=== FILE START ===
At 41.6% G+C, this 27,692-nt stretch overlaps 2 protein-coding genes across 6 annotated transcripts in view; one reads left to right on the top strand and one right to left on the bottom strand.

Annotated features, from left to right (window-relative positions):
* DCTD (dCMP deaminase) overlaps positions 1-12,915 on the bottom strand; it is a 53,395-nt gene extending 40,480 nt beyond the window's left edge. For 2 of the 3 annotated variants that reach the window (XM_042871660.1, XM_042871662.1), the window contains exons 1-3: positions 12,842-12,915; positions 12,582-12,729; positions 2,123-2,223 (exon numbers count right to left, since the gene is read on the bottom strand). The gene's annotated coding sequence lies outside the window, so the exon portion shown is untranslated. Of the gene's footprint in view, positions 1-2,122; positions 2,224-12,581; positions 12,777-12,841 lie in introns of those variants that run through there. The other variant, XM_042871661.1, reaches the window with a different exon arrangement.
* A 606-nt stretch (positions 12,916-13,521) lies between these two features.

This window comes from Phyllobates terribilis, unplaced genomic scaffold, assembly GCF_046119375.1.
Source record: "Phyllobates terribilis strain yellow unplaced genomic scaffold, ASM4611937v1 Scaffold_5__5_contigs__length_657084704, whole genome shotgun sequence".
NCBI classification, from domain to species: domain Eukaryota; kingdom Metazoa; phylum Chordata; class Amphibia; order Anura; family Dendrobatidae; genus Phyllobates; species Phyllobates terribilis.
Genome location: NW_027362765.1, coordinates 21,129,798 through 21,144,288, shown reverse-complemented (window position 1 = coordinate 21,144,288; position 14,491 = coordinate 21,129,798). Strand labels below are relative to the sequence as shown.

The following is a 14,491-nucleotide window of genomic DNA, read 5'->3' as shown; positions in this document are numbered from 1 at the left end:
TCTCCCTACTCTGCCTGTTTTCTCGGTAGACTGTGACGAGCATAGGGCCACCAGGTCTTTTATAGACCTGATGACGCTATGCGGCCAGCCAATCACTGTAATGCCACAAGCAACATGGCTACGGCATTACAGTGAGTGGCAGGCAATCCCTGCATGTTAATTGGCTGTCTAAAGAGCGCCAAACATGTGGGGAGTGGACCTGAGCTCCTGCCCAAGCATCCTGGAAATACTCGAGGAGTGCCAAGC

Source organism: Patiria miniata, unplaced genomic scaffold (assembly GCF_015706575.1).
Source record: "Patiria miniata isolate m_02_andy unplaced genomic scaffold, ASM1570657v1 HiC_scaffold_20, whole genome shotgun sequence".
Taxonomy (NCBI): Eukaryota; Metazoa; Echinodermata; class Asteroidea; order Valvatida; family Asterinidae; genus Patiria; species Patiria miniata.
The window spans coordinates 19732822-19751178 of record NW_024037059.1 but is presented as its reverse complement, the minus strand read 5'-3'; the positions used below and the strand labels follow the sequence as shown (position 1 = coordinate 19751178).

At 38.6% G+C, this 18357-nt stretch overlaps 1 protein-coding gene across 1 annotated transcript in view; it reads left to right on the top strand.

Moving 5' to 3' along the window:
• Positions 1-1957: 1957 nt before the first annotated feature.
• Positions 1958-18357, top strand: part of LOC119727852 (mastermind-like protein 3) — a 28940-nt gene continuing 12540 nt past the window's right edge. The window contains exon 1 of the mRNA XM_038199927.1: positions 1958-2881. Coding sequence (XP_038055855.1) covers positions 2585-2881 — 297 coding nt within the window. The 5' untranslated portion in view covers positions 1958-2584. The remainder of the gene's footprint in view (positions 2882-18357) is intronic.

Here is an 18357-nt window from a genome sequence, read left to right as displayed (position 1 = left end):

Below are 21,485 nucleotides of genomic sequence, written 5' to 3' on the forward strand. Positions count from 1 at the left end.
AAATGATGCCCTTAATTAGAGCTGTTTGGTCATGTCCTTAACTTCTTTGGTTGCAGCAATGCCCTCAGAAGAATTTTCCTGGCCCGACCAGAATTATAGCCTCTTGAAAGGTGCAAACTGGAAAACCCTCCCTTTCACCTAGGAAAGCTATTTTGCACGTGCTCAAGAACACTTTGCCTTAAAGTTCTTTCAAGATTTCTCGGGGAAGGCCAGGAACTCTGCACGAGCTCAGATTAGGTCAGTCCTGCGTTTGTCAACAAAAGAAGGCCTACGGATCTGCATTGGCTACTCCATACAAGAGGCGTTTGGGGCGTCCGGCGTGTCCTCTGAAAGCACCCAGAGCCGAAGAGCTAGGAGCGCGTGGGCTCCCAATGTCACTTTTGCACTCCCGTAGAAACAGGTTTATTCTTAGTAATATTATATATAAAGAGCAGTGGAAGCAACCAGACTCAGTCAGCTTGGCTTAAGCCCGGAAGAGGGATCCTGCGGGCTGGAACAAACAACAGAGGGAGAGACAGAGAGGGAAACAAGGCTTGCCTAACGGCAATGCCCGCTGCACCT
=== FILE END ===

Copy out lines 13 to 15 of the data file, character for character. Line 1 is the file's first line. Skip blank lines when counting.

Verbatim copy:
Taxonomy (NCBI): Eukaryota; Metazoa; Echinodermata; class Asteroidea; order Valvatida; family Asterinidae; genus Patiria; species Patiria miniata.
The window spans coordinates 19732822-19751178 of record NW_024037059.1 but is presented as its reverse complement, the minus strand read 5'-3'; the positions used below and the strand labels follow the sequence as shown (position 1 = coordinate 19751178).

At 38.6% G+C, this 18357-nt stretch overlaps 1 protein-coding gene across 1 annotated transcript in view; it reads left to right on the top strand.